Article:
Posted on August 24, 2010 at 9:37 PM
Tuesday, Aug 24 at 9:44 PM
PLAQUEMINES PARISH, La. -- When Hurricane Katrina made landfall five years ago, Plaquemines Parish was the first to greet her. The storm wiped neighborhoods, schools, fire houses and most everything else off the map, but not the people.
“We're survivors. We're survivors down here. What can you say? A bunch of survivors,” said boat captain Tony Riley.
Riley, 38, knows of only one home: south Plaquemines. He's watched an industry and friends pick themselves up, only to be knocked down again.
“It’s been a challenge. It’s been hard, to come back after Katrina, try to get stuff back together and we get here a few years later and have this big oil spill,” he said.
“There's a very strong unit down here of people that say ‘This is home. This is where I want to live," explained Stan Mathes, the parish economic development director.
For many, that is Belle Chasse. Mathes says Belle Chasse was home to between 55 and 60 percent of the people in the parish. Now 70 to 72 percent of the population live there and the area is thriving.
Venice, at the other end of the parish, has been supported since 2005 by the fishing and the oil industries, but the east bank and the middle of the parish have been hit the hardest by the storm and the spill.
“It’s starting to make a comeback. It just took longer than the other two parts of the parish,” Mathes said. “It didn't have the engine to get it started as fast.”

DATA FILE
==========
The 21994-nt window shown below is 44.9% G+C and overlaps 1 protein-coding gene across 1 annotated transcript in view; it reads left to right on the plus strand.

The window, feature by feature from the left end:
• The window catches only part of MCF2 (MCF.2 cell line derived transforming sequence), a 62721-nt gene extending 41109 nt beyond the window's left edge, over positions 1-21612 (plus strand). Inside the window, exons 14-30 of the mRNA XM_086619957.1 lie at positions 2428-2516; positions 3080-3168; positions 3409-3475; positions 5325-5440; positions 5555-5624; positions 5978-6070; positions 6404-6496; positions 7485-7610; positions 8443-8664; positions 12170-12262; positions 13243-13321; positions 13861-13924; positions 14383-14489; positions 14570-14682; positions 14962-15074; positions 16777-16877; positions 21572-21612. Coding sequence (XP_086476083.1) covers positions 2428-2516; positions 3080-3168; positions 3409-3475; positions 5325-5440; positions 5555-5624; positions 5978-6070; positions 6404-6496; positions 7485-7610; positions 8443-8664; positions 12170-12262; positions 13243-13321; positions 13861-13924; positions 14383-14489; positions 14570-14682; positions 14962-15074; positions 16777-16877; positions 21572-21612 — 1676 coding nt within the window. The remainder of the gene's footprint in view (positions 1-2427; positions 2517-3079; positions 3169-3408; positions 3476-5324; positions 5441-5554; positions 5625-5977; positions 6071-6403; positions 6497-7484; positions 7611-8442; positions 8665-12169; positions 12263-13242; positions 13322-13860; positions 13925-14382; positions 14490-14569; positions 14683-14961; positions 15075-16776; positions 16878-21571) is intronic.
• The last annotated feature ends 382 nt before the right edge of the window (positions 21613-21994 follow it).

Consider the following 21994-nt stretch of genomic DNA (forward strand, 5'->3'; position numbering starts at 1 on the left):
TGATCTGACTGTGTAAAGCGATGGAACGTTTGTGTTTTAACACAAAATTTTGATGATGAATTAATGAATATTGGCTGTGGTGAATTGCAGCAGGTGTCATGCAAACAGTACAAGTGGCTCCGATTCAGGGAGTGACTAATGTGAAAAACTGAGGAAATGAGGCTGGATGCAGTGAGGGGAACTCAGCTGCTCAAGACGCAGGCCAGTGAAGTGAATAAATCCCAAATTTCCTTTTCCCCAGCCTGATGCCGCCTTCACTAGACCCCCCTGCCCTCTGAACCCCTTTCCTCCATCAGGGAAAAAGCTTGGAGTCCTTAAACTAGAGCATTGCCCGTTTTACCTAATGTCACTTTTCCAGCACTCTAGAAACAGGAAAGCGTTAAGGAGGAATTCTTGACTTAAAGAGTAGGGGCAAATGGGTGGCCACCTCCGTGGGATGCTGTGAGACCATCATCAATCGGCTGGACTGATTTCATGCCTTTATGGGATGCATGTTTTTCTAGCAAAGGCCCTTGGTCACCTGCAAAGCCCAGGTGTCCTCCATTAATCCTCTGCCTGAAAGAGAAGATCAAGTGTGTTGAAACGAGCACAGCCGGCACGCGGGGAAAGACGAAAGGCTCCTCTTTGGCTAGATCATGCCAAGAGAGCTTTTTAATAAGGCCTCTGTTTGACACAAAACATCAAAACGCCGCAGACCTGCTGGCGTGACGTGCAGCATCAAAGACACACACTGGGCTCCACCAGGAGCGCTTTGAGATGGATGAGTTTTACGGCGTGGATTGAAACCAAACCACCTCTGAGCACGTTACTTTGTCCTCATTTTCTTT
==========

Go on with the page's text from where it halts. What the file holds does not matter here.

Katrina destroyed Stephen Treadaway's small military museum. Only an ancient cannon survived, but he's back, like many others, because of others.
“If you have friends and family, stuff like that to help you, and one thing, the good Lord,” Treadaway said.
You have to look a little harder, five years later, but the scars of Katrina are still there. But almost always close by, there is renewed life, like at the Buras fire station. They just cut the ribbon on it earlier this month.
“It’s a new day and each time we have a ribbon cutting and a new building opens, it’s hope for me,” said parish council member Lynda Banta. “And as long as you have hope, you have life.”
And there is life up and down Highway 23. With new schools and community centers, and a new EMS and fire station in Port Sulphur now creating shadows for the buildings tattered by Katrina. That includes a refurbished auditorium and new library in Buras.
Broadly speaking, from a business position, Plaquemines Parish is the oil and gas industry; the Belle Chasse Naval Air Station, employing some 8,000 people; small businesses; and the fishing industry, which includes commercial, recreational and charter fishing. The fishing industry will come back, but right now because of the oil disaster, it is an unknown.
“And then when you take out a way of life, the culture of shrimping, the fishing, the oystering, that was maybe an equal blow as Katrina,” Banta said. “With Katrina we knew where we stood, we knew what we had to do. With the oil spill, we don't know what we have to do. We have to wait until somebody tells us.”
The back levee system, running almost the length of Plaquemines, has been repaired and in spots is 17 feet. But bringing the levee up to current standards is still a couple of years away. Even so, the protection is better than it used to be.
When it comes to housing, there are far more mobile homes and trailers than existed before the storm, because the trailers enabled people to get home quicker.
John Treadaway's double trailer in Empire now sits where his seven-bedroom house once did. The welder says Plaquemines Parish has paid its dues, and then some.
And yet after two catastrophes in five years, there are no regrets calling it home.
"No, not at all,” he said. “And hopefully with the oil spill thing, we'll come back strong again.”